He is recognized for his numerous contributions to the advancement of accelerator physics, community service and education.
SLAC’s ultrafast “electron camera” reveals unusual atomic motions that could be crucial for the efficiency of next-generation perovskite solar cells.
Two recently funded computing projects work toward developing cutting-edge scientific applications for future exascale supercomputers that can perform at least a billion billion computing operations per second.
Researchers have reached another milestone in the development of a promising technology that could lead to more efficient and powerful particle accelerators.
The lab’s signature particle highway prepares to enter another era of transformative science as the home of the LCLS-II X-ray laser.
A SLAC-led research team working at the lab’s FACET facility has demonstrated a new way of accelerating positrons that could help develop smaller, more economical future particle colliders.
Scientists have demonstrated that a promising technique for accelerating electrons on waves of hot plasma is efficient enough to power a new generation of shorter, more economical accelerators.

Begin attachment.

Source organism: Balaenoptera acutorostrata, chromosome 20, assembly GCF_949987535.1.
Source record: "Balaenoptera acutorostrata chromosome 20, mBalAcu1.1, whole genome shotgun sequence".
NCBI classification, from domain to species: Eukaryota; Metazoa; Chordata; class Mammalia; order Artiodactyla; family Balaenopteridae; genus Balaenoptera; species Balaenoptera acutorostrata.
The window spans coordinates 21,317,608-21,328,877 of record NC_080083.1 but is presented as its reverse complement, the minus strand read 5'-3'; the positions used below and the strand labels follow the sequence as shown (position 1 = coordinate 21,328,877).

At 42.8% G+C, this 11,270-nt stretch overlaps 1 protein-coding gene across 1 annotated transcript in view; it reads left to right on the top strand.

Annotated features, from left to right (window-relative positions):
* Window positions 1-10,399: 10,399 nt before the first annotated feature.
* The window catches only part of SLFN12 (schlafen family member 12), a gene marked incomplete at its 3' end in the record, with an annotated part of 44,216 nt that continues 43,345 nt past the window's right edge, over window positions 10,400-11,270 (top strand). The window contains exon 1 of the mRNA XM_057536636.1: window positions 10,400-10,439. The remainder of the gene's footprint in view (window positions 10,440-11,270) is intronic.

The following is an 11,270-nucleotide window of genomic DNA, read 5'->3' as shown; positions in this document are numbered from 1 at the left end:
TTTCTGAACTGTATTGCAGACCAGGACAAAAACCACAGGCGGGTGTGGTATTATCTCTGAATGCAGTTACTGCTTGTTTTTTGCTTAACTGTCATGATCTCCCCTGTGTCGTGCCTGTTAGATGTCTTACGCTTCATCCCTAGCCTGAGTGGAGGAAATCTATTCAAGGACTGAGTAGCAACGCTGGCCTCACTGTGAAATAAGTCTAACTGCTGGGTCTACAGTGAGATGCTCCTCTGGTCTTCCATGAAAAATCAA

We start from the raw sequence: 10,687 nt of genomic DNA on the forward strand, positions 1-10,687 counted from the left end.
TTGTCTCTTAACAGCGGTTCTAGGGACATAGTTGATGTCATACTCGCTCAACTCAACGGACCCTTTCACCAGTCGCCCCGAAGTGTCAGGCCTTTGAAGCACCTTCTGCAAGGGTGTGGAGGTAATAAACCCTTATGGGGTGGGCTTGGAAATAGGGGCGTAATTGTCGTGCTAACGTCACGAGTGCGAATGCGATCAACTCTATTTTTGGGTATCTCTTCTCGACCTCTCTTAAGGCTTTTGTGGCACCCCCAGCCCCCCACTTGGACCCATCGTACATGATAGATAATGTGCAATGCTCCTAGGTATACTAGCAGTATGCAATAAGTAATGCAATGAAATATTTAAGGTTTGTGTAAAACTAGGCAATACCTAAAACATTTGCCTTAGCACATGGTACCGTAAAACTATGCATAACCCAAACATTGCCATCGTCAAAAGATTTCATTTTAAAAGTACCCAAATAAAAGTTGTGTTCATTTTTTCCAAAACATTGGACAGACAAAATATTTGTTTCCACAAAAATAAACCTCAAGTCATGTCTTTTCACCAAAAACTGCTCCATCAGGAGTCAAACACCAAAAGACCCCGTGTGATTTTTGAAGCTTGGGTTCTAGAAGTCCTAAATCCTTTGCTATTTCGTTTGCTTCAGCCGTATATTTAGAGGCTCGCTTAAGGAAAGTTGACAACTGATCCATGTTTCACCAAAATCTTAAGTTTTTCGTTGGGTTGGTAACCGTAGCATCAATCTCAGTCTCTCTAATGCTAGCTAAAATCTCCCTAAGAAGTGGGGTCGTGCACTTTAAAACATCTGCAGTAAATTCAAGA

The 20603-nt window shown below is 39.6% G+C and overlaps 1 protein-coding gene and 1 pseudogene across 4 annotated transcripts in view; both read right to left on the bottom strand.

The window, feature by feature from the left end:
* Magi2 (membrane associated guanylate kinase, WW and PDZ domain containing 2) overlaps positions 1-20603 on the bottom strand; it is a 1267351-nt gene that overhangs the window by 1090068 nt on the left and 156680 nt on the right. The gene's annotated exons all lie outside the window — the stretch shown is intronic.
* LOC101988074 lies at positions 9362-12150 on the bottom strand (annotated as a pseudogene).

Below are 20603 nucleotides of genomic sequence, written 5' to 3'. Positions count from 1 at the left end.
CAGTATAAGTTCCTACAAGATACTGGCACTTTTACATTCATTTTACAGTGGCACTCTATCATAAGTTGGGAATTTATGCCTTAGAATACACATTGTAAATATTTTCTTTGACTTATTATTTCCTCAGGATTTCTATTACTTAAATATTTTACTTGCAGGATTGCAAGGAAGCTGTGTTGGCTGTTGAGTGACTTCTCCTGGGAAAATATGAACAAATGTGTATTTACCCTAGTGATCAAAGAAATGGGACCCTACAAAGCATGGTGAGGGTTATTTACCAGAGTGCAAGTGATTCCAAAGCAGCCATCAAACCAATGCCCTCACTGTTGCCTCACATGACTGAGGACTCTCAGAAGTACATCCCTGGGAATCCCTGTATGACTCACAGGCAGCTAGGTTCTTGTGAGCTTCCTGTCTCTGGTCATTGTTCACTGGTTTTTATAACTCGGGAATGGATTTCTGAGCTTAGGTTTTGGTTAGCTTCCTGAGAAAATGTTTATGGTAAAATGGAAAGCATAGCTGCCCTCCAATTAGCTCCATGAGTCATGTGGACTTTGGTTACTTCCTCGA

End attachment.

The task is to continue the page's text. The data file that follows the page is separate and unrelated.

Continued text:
Following an absence of six years, beams of positrons – the antimatter twins of electrons – are once more streaming through SLAC's linear accelerator to waiting experiments.
Stanford graduate student Spencer Gessner has received a Siemann fellowship to help him continue his research into cutting-edge accelerator physics at SLAC's Facility for Advanced Accelerator Experimental Tests.
FACET postdoc Sébastien Corde has been recognized not once, not twice, not three times, but four times for his research into developing small, economical sources of X-rays using laser-plasma interactions.